Red Platoon by Clinton Romesha gives the reader a first person view of a solider during the events leading battle of Kamdesh. The book starts off by covering Clinton’s tours in Iraq and his training back at Fort Carson in Colorado springs. As the book progresses it explains what the day to day life at COP (Combat Outpost) Keating and all the concerns of the soldiers at the outpost. Next the book explains what each soldier was doing during the battle and it explains all the people it took to liberate the base. The book concludes by explaining what each soldier's life was after the battle and explains how Clinton Romesha received his medal of honor.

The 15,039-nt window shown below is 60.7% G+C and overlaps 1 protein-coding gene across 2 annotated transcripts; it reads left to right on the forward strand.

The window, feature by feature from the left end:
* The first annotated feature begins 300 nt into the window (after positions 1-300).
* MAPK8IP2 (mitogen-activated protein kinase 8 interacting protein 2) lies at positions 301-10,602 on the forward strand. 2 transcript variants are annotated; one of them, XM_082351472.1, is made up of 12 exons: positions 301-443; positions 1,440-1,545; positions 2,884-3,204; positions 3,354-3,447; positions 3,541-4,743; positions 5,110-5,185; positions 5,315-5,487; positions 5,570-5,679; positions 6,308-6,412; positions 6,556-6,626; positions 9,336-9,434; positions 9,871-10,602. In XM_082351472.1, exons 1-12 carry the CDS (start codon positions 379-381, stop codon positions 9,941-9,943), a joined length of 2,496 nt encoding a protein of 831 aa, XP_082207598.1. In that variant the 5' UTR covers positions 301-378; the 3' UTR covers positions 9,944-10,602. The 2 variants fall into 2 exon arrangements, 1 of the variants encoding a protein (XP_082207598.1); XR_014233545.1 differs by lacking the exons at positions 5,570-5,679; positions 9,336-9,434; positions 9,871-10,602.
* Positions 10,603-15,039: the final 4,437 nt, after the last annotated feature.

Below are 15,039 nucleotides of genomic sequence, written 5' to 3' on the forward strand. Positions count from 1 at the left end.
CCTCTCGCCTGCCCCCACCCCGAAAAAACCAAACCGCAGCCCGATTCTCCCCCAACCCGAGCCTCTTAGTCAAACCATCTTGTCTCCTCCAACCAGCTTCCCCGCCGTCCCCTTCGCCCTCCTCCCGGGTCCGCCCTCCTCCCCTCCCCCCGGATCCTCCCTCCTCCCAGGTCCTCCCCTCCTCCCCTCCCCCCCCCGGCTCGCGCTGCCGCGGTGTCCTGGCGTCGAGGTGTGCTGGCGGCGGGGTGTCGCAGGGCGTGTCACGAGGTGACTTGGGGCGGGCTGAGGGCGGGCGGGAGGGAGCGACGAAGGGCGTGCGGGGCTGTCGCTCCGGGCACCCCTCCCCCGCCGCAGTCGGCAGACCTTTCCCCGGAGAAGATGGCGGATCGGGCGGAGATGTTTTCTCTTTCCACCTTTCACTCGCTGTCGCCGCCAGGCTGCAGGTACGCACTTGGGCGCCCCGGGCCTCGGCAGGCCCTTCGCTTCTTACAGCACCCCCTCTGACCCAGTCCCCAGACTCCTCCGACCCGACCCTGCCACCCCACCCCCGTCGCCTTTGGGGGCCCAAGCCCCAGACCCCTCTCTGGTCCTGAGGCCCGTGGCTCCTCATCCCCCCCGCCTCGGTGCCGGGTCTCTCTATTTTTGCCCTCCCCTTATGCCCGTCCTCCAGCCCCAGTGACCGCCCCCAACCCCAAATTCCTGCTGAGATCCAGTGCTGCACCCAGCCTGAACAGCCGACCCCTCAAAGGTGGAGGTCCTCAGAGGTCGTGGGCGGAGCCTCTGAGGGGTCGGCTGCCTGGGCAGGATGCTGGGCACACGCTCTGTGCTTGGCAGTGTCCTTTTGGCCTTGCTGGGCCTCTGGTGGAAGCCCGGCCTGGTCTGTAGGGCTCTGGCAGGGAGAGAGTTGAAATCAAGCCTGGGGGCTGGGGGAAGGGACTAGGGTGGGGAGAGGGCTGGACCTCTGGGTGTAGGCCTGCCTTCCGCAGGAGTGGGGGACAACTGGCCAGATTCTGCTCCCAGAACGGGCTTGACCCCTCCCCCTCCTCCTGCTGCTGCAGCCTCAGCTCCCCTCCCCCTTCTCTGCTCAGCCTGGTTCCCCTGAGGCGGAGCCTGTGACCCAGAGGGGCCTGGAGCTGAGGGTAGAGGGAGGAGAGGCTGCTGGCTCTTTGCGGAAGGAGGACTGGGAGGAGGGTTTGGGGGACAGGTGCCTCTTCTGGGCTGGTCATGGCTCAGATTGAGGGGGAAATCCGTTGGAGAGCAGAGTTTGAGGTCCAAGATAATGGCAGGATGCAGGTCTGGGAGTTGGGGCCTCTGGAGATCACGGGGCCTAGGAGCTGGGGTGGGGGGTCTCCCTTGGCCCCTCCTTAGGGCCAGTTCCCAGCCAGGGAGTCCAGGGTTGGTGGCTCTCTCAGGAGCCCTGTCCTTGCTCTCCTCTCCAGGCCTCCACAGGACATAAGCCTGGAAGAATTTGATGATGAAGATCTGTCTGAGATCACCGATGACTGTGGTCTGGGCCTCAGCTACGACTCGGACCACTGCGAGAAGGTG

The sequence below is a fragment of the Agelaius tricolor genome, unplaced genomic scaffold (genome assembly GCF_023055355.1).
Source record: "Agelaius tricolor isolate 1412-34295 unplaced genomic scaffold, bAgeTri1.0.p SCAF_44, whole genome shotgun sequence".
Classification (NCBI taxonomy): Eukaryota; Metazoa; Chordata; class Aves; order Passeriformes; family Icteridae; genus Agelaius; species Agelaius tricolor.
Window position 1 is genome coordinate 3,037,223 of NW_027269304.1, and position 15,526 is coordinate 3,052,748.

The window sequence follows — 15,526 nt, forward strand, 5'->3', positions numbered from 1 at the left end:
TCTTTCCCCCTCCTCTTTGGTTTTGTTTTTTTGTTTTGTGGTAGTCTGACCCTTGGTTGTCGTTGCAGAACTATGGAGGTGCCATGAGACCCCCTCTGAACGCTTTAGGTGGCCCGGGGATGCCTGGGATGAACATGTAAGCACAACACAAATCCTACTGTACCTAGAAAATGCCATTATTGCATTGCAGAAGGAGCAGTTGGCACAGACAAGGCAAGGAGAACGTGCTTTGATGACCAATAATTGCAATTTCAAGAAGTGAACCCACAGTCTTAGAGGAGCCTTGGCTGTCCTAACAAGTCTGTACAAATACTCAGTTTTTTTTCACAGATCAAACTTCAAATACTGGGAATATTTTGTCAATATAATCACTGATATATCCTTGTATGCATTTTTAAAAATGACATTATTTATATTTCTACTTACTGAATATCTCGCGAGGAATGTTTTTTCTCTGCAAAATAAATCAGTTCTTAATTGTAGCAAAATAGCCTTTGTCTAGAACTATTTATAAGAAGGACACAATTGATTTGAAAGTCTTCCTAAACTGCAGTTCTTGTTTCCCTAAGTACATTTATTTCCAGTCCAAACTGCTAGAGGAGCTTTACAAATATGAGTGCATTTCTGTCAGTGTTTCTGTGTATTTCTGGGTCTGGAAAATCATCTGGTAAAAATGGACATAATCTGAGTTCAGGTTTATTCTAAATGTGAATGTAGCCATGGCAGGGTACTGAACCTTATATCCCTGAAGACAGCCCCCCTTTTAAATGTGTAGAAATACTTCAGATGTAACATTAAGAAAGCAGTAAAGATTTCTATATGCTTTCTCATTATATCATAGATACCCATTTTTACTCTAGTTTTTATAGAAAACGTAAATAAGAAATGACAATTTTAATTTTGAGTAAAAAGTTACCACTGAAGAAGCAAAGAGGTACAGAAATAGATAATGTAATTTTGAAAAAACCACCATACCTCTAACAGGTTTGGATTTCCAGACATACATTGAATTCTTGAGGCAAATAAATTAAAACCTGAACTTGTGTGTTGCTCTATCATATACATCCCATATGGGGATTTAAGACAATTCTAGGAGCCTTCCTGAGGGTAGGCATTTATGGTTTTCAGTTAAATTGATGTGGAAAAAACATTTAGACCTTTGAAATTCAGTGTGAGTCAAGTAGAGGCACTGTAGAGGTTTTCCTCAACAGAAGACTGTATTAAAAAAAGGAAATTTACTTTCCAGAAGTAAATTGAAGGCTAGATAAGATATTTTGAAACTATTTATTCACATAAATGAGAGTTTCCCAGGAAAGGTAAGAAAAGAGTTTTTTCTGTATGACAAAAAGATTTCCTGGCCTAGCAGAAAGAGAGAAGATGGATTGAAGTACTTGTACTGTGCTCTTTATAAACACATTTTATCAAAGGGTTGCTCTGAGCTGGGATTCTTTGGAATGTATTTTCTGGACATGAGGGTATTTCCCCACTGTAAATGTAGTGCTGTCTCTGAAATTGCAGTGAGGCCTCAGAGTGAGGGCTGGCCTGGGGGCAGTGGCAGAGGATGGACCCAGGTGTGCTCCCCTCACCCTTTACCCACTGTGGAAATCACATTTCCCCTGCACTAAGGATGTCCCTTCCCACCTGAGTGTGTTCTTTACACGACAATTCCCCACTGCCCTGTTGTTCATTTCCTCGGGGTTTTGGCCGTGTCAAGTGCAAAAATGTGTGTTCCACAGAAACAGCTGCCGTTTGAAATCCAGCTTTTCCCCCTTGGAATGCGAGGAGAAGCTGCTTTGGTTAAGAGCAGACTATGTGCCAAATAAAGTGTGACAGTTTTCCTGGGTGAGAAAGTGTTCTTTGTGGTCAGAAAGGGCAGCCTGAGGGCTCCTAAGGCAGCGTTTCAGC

Soon after America won the war, the POW’s were sent home. After being hospitalized for a period of time he immediately was questioned; people wanting to know what kind of life it was for him for two painful years. One of the questions asked him to summarize what he endured. The survivor plainly responded, “ ‘If I knew I had to go through that again.’ ” he finally said, “ ‘I’d kill myself” (328).
Leper asks Gene, “Would they bother you if you did, if you happened to keep imagining a man’s head on a woman’s body, or if sometimes the arm of a chair turned into a human arm if you looked at it too long, things like that?” This had a large impact on readers as it strikes some of the scariest, and deepest fears that we bury within society. The picture of a innocent person being completely dismantled and thrown back together changes our whole perspective on what the war really did to people. It relates back to Devon as an example of the unpreparedness of the whole school for what was to come. Although many of the boys understood their fate, they did not understand that it was something that could envelop their mind and destroy their sense of peace.